When a Cancer Patient Confronted Me About My Hair Extensions


The stress from caretaking had taken its toll. My hair, once long and healthy, had thinned and fallen out. At first in the shower where strands would cling together near the drain and again on my brush when any effort to make it look fuller only resulted in clumps left in the bristles.

A visit to my stylist began the conversation of extensions.

An opportunity to give my hair rest and time to return to health and fullness was just what it needed. She would take care of me, she said. After all, this was the friend in whose arms I cried when I lost my dad. It was she who took care of me when I needed to ready for his wake, it was in this chair she would slow down time for me and make it so I looked presentable for our final goodbye.

The next time in her chair would find me sitting and chatting as usual while she placed the strands strategically and expertly – you shouldn’t be able to see them, she explained. Nice extensions, she offered, was not a compliment. And so it began.

Every six weeks I would return to have them removed and re-taped; my own hair getting longer and healthier in its down time from the products I had piled on and the constant curling and blow drying to make it look … well… normal. There was nothing normal, however, about the last two years of my life. I had been powerless but to watch as the cancers ravaged the bodies of both my parents and then to be present as, passed away only weeks apart.

A full year had passed when my stylist had carefully laid out the extensions. We smiled over the length I had come in this time. My own hair was growing in healthy and strong; it wouldn’t be long until I no longer needed the extensions.

A woman, her head wrapped in a scarf, caught my eye in the mirror; she stood and made her way into our conversation. She was angry – extensions were made for people like her, she explained. Those who had lost their hair due to chemo, those who needed the hair to look normal. The women who donated their locks, she went on, did so out of generosity and love for people like her – not for people like me, who were stuck on their vanity and selfish. That hair – she pointed out – was meant for a wig so people like her could, for the briefest moment, glance in a mirror and see a time before cancer. A time where they felt beautiful and strong. Shame on me for stealing it from her.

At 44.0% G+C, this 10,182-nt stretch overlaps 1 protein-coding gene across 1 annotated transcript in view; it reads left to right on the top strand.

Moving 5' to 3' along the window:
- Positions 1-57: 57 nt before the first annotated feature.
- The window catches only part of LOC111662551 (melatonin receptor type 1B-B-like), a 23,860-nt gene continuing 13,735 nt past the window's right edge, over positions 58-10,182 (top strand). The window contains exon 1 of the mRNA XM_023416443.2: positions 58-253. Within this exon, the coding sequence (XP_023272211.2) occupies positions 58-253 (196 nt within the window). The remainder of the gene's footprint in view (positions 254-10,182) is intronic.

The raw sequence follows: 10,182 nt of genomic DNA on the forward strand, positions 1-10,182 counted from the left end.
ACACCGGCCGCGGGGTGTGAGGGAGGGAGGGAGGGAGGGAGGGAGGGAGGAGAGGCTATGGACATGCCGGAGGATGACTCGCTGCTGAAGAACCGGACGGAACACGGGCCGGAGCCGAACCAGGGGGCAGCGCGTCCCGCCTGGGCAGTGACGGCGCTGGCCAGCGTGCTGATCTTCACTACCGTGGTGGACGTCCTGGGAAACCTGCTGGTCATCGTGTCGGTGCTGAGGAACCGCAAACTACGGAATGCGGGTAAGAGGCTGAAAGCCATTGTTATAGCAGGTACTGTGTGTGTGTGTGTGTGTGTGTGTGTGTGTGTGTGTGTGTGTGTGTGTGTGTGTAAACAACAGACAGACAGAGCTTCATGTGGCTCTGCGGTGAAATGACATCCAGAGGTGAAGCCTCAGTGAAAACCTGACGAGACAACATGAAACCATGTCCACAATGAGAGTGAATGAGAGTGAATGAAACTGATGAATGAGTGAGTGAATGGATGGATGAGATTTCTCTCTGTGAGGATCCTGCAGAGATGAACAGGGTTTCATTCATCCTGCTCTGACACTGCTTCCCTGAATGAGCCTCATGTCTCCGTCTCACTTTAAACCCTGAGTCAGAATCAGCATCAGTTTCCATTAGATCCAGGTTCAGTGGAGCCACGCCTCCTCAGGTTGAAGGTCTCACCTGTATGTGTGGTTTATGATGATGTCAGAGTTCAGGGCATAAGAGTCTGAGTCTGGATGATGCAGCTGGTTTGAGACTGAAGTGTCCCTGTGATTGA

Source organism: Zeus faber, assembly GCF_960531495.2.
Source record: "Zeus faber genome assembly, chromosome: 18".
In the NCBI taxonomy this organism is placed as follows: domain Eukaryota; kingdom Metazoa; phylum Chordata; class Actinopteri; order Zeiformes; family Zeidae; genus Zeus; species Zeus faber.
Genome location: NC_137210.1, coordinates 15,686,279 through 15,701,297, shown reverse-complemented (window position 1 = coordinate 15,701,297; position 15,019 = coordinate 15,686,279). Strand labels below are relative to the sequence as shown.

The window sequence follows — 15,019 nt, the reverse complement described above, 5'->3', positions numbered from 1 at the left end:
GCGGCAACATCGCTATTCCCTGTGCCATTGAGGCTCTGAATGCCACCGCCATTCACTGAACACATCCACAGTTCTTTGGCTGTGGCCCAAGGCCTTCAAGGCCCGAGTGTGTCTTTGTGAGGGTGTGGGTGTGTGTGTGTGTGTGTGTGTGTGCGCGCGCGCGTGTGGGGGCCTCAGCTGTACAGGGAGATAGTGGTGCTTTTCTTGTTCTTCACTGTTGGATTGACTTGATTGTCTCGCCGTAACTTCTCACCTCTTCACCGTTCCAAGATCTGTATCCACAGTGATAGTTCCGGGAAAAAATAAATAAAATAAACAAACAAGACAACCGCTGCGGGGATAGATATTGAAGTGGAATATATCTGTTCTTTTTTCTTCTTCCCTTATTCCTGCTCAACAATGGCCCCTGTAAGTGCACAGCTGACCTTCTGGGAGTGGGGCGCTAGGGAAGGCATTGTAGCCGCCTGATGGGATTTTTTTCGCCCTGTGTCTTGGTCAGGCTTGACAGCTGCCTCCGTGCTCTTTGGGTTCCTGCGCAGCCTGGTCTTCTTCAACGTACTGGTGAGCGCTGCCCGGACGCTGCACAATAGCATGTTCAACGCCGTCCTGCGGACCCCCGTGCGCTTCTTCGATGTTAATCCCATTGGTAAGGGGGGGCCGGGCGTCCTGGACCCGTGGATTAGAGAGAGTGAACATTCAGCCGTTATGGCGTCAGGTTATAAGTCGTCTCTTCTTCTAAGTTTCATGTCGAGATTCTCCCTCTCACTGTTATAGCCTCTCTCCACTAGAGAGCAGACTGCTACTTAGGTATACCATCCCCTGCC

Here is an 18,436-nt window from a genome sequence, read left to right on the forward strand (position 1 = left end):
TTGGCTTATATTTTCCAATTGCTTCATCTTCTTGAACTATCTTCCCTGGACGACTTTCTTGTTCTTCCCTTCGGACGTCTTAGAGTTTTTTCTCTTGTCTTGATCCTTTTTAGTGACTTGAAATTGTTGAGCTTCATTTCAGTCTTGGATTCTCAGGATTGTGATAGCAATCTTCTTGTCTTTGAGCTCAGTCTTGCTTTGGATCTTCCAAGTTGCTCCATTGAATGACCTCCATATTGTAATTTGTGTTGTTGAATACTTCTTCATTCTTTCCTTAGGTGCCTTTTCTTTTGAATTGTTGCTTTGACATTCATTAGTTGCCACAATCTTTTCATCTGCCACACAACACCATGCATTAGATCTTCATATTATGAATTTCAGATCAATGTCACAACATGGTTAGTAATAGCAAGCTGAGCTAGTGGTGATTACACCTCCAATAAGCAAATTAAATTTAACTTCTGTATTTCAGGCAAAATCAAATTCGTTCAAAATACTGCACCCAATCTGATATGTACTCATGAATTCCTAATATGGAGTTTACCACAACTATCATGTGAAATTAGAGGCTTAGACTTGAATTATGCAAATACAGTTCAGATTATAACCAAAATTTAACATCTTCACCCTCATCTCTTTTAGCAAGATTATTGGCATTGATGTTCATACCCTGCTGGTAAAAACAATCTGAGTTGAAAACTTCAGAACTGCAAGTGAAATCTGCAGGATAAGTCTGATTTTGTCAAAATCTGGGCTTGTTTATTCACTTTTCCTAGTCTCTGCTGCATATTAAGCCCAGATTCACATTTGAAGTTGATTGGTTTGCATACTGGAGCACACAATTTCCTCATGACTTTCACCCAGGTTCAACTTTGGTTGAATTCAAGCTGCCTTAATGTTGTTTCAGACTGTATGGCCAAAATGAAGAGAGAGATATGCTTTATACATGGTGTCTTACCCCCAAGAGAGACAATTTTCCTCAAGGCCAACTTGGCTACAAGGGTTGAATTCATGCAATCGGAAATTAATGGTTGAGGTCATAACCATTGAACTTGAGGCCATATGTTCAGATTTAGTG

It all spilled out then, her grief and her pain – the desperation to fit in – to belong to a society that put so much emphasis on physical beauty, the desire to be well and to be known as healthy. She was crying when she finished speaking, and my heart ached for her and her struggle. Her nemesis was breast cancer, and she was sorry – not sorry – for telling it like it was. Maybe I would think twice next time, she spat out.

In that moment, I was back at my parents’ house, standing behind my mom as she primped in front of the bathroom mirror. Her hair but wisps, thinning and falling out from the chemo. How she would try to disguise the progression of the cancer by styling it differently until even that was no longer an option. How she would sigh at her bedroom mirror at the bald spots and patches that threatened to multiply. How she wanted so desperately to hold onto that last bit of normalcy she felt with her hair.

I heard myself say, “Thank you for sharing your story” to the woman in the scarf. You’re right, I said. There were women who grew their hair long only to donate it out of kindness and generosity to those touched by cancer. But, I too had been touched. I told her then how I had to stand by and watch as cancer ripped apart my family, how brave my parents were and how in the end they would pass weeks apart. Just because I looked “normal” didn’t mean I felt it. I had been devastated by their loss and had been on my own path to wellness.

We held hands and cried together then, she apologizing – so overwhelmed by the tests and the treatments and now the waiting – that she just wasn’t herself. In that moment I was grateful for the opportunity to provide forgiveness and offer my prayers to this courageous woman who was battling such a formidable opponent. Hopefully, it made a difference.

We want to hear your story. Become a Mighty contributor here.

The Mighty, in partnership with Fuck Cancer, is asking the following: Write a letter to yourself in regards to a cancer diagnosis. What would you say or wish someone had told you? Submit your story here. Remember to associate your story with our partner Fuck Cancer!

Thinkstock photo by Vstock LLC


Find this story helpful? Share it with someone you care about.